When I was spending all summer at Cratloe or Log Cabin, during the 1940s and ’50s, there was plenty of time to explore the Inlet and learn the various names of landmarks and waterways. While many of these names are still in use, their origins may be a mystery to newcomers and younger generations alike. The following brief notes are based on my memory and stories passed on from my mother. Their accuracy cannot be vouched for but, who cares about accuracy if it is a good story! I hope that others might want to tell their own stories of names in Bayfield and Nares — or provide alternative versions to these!
This is the small island on south side of the main inlet in between Cratloe Island (Tony Ketchum) and Puckwana (Ned Martin). It is well known for its great jumping rock and pretty good bass fishing but why is it called Skin Skunk?
My grandmother, Susie Ormsby, was one of the first to spend summers in Nares starting in 1909. She purchased Puckwana Island and the family lived primarily in tents supplemented by a simple “shack” for use in bad weather. Susie had three children and the eldest, Anthony was a teenager when they first came to Nares. Susie’s husband Jack was a keen gardener who much preferred tending to his flowers in Toronto than sleeping rough in the Georgian Bay so Anthony was often the “man” of the family.
One summer before 1914 it was discovered that a skunk had made its home underneath the shack and it was considered desirable to persuade it to move! Anthony was given the task. Unfortunately, he also had access to a 22 rifle and he decided that eliminating the skunk was the simplest solution. The results were predictable and unpleasant! In order to mollify his upset mother he took the smelly carcass to a nearby island and skinned it with the idea of making her a beautiful fur muff. It is unknown whether the gift was accepted but the event is memorialized in the name of the island – Skin Skunk! Anthony Ormsby joined up in 1914 and was killed flying in France in 1916.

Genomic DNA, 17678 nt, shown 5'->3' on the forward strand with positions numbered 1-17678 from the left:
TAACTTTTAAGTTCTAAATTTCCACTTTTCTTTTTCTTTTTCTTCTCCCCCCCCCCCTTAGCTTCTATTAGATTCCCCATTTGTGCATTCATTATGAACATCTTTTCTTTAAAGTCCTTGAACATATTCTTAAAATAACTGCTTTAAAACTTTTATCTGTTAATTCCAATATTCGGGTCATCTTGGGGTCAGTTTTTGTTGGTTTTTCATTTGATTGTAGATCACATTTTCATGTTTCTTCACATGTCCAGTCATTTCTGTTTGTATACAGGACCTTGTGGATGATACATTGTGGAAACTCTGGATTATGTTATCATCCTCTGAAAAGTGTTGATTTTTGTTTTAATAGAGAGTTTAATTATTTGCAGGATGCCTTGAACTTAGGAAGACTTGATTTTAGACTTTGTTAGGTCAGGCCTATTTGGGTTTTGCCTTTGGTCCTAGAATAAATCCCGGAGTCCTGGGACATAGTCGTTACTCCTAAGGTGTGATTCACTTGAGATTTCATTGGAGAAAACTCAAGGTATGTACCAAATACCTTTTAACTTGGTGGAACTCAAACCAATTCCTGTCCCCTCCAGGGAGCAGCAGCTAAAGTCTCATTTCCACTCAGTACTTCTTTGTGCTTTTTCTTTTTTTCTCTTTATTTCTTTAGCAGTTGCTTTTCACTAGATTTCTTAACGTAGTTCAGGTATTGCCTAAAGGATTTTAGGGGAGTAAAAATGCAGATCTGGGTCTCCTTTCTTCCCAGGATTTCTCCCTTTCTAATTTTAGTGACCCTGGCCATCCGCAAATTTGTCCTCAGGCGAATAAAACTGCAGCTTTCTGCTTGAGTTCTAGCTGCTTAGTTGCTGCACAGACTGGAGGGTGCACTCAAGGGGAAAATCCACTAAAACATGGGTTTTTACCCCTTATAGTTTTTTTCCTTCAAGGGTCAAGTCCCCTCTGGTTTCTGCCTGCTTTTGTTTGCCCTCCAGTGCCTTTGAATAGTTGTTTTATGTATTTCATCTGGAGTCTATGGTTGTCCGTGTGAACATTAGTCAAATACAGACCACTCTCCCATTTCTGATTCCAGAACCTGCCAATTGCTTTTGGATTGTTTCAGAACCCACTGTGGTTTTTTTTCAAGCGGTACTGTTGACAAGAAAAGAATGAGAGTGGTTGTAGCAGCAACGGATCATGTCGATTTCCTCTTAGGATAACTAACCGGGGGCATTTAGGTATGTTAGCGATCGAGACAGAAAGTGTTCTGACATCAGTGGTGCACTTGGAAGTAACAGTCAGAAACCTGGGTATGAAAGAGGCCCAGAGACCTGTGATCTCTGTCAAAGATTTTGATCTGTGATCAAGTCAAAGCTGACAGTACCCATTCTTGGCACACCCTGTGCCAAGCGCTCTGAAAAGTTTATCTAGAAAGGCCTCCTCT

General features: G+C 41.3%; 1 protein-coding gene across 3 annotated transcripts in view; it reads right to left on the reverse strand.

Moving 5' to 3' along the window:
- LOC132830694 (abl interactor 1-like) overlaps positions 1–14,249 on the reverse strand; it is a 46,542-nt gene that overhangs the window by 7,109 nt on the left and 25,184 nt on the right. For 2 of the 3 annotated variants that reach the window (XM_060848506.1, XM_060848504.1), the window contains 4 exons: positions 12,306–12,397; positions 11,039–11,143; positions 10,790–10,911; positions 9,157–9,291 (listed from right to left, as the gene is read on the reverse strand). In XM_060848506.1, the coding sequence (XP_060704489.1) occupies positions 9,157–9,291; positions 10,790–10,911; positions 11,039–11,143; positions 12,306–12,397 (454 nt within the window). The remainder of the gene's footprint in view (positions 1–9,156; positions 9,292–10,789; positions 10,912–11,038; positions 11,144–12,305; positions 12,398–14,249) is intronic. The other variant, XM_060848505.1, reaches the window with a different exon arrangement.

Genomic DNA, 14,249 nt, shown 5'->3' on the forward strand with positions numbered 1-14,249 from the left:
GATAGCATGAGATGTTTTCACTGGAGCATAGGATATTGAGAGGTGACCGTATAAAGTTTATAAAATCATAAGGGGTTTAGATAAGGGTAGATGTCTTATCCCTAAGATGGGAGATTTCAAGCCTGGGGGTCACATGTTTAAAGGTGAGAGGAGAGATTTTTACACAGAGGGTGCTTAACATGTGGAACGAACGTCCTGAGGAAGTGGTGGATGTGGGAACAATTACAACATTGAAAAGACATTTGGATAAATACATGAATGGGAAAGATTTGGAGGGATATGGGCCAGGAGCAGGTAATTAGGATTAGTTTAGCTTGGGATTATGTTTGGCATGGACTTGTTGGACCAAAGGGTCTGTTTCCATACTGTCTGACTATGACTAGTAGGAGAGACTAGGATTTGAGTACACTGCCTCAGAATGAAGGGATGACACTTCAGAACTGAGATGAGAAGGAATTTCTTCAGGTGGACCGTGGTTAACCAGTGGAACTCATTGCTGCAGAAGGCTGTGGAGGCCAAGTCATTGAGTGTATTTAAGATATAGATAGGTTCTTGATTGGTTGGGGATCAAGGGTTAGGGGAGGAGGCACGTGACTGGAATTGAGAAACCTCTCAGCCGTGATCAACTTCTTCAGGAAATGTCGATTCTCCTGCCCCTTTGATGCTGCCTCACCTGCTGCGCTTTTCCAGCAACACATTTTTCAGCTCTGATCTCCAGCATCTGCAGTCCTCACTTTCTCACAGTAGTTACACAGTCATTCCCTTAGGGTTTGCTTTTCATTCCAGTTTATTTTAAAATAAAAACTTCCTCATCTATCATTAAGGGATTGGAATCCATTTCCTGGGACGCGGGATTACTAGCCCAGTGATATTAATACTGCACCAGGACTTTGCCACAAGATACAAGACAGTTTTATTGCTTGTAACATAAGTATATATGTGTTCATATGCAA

This is the channel that starts at Nayasha (Perdues) and runs between the mainland on the west and the Cornish and Gooch Islands on the east. It is quiet water even on the windiest days.
Nayasha was built around 1909 by the Cassels family and its spacious verandahs were a perfect spot for the small Nares community to gather for Sunday worship and socializing. After “church” the children could swim and play in the sheltered channel which became known as the Sunday River. The first Nares Inlet regattas were also held here until, in the 1920s, they moved up to Frank Thompson’s new cottage, The Reefs. According to my mother, the Sunday River was a very popular destination for courting couples. On most days (except Sundays!) it was quiet, warm and secluded – and so, it remains.
The last island in the Inlet before Nares Landing is now owned by the Foxes and was previously the Rod & Gun Club. Before the Scales built the road and Springhaven Lodge, cottagers had little reason to venture to the bottom of the Inlet. However, at least once a summer an expedition would be mounted and the destination would often be a picnic on this beautiful island. There was also good fishing off the west end and I remember being taken down to what we called “the Island that likes to be visited” by my brother Tony. Often we would go when it was too windy to head out towards the open and the paddle down was a breeze. After an afternoon of fishing and swimming the trip back against the wind was exhausting. So visits to what we imagined was this very lonely island were few and far between
— by Nick Ketchum